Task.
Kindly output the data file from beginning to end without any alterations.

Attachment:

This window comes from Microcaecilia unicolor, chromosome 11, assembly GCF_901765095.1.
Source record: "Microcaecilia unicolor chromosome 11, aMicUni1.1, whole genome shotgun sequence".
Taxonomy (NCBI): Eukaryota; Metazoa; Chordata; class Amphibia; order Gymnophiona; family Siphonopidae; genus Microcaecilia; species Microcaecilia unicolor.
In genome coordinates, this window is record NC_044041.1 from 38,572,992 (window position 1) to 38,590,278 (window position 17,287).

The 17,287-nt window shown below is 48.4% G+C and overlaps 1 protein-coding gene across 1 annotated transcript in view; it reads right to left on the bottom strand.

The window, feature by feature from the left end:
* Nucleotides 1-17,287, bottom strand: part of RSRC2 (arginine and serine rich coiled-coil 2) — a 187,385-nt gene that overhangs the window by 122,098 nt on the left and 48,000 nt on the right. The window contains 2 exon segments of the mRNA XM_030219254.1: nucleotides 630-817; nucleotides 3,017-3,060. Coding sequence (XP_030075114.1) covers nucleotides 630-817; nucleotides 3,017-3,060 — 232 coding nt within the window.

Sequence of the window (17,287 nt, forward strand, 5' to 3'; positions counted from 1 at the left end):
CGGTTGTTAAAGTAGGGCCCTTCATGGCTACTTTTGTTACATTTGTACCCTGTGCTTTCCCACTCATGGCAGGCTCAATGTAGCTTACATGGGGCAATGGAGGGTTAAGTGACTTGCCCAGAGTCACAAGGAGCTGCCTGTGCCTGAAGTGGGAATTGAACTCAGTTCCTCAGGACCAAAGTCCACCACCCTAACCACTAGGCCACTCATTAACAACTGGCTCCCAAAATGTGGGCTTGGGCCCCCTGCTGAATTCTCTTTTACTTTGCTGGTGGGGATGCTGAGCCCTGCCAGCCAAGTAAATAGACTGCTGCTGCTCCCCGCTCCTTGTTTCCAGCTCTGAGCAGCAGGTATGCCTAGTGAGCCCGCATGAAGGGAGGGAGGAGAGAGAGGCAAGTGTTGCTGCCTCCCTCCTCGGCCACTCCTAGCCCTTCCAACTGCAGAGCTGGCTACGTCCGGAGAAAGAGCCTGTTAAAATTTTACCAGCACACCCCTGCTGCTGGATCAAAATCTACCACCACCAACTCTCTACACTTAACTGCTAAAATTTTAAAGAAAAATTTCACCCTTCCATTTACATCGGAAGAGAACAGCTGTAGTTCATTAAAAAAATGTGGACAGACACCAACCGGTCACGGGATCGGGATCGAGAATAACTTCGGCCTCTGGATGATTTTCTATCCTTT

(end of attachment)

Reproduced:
This window comes from Microcaecilia unicolor, chromosome 11, assembly GCF_901765095.1.
Source record: "Microcaecilia unicolor chromosome 11, aMicUni1.1, whole genome shotgun sequence".
Taxonomy (NCBI): Eukaryota; Metazoa; Chordata; class Amphibia; order Gymnophiona; family Siphonopidae; genus Microcaecilia; species Microcaecilia unicolor.
In genome coordinates, this window is record NC_044041.1 from 38,572,992 (window position 1) to 38,590,278 (window position 17,287).

The 17,287-nt window shown below is 48.4% G+C and overlaps 1 protein-coding gene across 1 annotated transcript in view; it reads right to left on the bottom strand.

The window, feature by feature from the left end:
* Nucleotides 1-17,287, bottom strand: part of RSRC2 (arginine and serine rich coiled-coil 2) — a 187,385-nt gene that overhangs the window by 122,098 nt on the left and 48,000 nt on the right. The window contains 2 exon segments of the mRNA XM_030219254.1: nucleotides 630-817; nucleotides 3,017-3,060. Coding sequence (XP_030075114.1) covers nucleotides 630-817; nucleotides 3,017-3,060 — 232 coding nt within the window.

Sequence of the window (17,287 nt, forward strand, 5' to 3'; positions counted from 1 at the left end):
CGGTTGTTAAAGTAGGGCCCTTCATGGCTACTTTTGTTACATTTGTACCCTGTGCTTTCCCACTCATGGCAGGCTCAATGTAGCTTACATGGGGCAATGGAGGGTTAAGTGACTTGCCCAGAGTCACAAGGAGCTGCCTGTGCCTGAAGTGGGAATTGAACTCAGTTCCTCAGGACCAAAGTCCACCACCCTAACCACTAGGCCACTCATTAACAACTGGCTCCCAAAATGTGGGCTTGGGCCCCCTGCTGAATTCTCTTTTACTTTGCTGGTGGGGATGCTGAGCCCTGCCAGCCAAGTAAATAGACTGCTGCTGCTCCCCGCTCCTTGTTTCCAGCTCTGAGCAGCAGGTATGCCTAGTGAGCCCGCATGAAGGGAGGGAGGAGAGAGAGGCAAGTGTTGCTGCCTCCCTCCTCGGCCACTCCTAGCCCTTCCAACTGCAGAGCTGGCTACGTCCGGAGAAAGAGCCTGTTAAAATTTTACCAGCACACCCCTGCTGCTGGATCAAAATCTACCACCACCAACTCTCTACACTTAACTGCTAAAATTTTAAAGAAAAATTTCACCCTTCCATTTACATCGGAAGAGAACAGCTGTAGTTCATTAAAAAAATGTGGACAGACACCAACCGGTCACGGGATCGGGATCGAGAATAACTTCGGCCTCTGGATGATTTTCTATCCTTT